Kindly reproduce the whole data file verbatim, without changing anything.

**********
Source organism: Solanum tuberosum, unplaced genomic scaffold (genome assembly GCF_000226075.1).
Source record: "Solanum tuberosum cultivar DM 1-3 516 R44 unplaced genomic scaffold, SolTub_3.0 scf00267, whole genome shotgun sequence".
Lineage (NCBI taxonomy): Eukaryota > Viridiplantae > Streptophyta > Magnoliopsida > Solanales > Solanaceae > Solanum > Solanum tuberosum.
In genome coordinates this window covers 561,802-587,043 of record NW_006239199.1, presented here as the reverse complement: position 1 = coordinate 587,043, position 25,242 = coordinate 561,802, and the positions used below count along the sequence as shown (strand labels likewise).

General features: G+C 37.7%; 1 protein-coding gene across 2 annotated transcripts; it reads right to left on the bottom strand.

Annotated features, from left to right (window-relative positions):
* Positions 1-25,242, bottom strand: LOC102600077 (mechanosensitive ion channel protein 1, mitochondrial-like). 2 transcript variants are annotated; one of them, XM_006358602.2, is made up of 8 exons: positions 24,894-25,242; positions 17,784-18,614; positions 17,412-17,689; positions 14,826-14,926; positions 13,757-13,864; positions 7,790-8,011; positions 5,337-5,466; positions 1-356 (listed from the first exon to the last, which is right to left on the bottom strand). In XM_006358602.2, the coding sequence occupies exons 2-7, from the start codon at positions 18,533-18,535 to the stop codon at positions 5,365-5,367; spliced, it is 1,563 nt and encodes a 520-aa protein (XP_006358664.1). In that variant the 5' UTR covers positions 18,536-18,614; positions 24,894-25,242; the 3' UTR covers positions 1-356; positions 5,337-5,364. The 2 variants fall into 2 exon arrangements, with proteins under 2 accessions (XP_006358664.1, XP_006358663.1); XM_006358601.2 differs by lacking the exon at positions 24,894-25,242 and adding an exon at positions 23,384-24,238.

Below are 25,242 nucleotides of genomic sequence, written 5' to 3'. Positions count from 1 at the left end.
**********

Source organism: Solanum tuberosum, unplaced genomic scaffold (genome assembly GCF_000226075.1).
Source record: "Solanum tuberosum cultivar DM 1-3 516 R44 unplaced genomic scaffold, SolTub_3.0 scf00267, whole genome shotgun sequence".
Lineage (NCBI taxonomy): Eukaryota > Viridiplantae > Streptophyta > Magnoliopsida > Solanales > Solanaceae > Solanum > Solanum tuberosum.
In genome coordinates this window covers 561,802-587,043 of record NW_006239199.1, presented here as the reverse complement: position 1 = coordinate 587,043, position 25,242 = coordinate 561,802, and the positions used below count along the sequence as shown (strand labels likewise).

General features: G+C 37.7%; 1 protein-coding gene across 2 annotated transcripts; it reads right to left on the bottom strand.

Annotated features, from left to right (window-relative positions):
* Positions 1-25,242, bottom strand: LOC102600077 (mechanosensitive ion channel protein 1, mitochondrial-like). 2 transcript variants are annotated; one of them, XM_006358602.2, is made up of 8 exons: positions 24,894-25,242; positions 17,784-18,614; positions 17,412-17,689; positions 14,826-14,926; positions 13,757-13,864; positions 7,790-8,011; positions 5,337-5,466; positions 1-356 (listed from the first exon to the last, which is right to left on the bottom strand). In XM_006358602.2, the coding sequence occupies exons 2-7, from the start codon at positions 18,533-18,535 to the stop codon at positions 5,365-5,367; spliced, it is 1,563 nt and encodes a 520-aa protein (XP_006358664.1). In that variant the 5' UTR covers positions 18,536-18,614; positions 24,894-25,242; the 3' UTR covers positions 1-356; positions 5,337-5,364. The 2 variants fall into 2 exon arrangements, with proteins under 2 accessions (XP_006358664.1, XP_006358663.1); XM_006358601.2 differs by lacking the exon at positions 24,894-25,242 and adding an exon at positions 23,384-24,238.

Below are 25,242 nucleotides of genomic sequence, written 5' to 3'. Positions count from 1 at the left end.